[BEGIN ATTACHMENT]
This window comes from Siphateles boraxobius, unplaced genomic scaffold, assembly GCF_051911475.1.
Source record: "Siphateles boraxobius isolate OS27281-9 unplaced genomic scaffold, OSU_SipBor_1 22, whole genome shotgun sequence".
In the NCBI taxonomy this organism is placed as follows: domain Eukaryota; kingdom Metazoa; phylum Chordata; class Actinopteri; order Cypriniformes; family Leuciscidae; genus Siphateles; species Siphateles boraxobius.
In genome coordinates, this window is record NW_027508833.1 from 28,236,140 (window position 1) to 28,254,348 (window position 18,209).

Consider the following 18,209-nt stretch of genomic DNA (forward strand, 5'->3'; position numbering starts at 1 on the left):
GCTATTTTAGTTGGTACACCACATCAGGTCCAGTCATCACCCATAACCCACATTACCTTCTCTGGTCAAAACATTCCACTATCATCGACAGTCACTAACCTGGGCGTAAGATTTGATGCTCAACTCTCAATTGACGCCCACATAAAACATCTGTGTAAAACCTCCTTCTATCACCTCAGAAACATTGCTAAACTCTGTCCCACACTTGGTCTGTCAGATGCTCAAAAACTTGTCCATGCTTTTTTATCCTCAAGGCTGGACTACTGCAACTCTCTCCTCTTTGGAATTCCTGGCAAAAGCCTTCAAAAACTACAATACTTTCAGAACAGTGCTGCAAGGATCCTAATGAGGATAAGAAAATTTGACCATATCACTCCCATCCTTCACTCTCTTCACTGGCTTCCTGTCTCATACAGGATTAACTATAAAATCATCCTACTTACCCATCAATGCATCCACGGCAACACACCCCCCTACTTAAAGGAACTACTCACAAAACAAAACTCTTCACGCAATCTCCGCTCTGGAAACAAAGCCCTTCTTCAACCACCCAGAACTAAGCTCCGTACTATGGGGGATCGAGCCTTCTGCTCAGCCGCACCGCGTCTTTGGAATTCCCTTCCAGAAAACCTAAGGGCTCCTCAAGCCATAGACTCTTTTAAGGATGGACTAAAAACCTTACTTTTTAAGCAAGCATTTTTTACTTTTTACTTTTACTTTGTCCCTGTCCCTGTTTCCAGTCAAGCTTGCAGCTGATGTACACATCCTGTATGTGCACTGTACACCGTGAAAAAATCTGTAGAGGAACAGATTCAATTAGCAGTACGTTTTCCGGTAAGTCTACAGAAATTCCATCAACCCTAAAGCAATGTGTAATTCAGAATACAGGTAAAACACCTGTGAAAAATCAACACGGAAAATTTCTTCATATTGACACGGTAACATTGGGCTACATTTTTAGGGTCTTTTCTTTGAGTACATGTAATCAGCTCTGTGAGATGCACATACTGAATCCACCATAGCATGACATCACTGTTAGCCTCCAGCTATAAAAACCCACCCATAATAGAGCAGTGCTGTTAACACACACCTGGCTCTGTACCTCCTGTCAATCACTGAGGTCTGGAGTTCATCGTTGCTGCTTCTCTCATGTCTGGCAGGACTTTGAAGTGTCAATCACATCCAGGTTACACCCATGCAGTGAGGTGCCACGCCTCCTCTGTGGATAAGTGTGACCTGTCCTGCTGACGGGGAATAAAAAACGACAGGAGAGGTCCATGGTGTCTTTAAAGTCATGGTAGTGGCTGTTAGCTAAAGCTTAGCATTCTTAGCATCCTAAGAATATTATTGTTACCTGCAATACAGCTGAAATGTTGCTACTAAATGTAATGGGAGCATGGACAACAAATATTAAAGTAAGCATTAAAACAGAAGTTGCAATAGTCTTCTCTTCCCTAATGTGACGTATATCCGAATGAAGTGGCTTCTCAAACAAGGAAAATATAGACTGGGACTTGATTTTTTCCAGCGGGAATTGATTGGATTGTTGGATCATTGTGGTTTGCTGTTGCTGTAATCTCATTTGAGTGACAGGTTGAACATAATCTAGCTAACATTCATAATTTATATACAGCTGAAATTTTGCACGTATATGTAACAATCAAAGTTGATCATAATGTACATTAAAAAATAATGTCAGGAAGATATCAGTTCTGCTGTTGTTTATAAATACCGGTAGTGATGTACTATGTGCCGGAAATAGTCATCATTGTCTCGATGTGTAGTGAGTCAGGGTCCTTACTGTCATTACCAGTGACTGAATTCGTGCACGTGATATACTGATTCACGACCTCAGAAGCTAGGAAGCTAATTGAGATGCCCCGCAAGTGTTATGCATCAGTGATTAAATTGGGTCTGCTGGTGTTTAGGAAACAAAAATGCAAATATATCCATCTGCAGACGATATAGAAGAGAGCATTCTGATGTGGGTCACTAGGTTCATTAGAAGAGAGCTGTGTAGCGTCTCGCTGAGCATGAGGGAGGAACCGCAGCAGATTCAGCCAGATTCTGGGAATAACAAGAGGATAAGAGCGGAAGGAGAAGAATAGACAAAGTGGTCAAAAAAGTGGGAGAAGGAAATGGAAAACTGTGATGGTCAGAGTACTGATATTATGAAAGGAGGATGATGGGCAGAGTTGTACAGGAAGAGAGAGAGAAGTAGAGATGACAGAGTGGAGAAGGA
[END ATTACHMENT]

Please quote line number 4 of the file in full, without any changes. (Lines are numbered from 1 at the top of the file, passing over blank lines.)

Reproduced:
In genome coordinates, this window is record NW_027508833.1 from 28,236,140 (window position 1) to 28,254,348 (window position 18,209).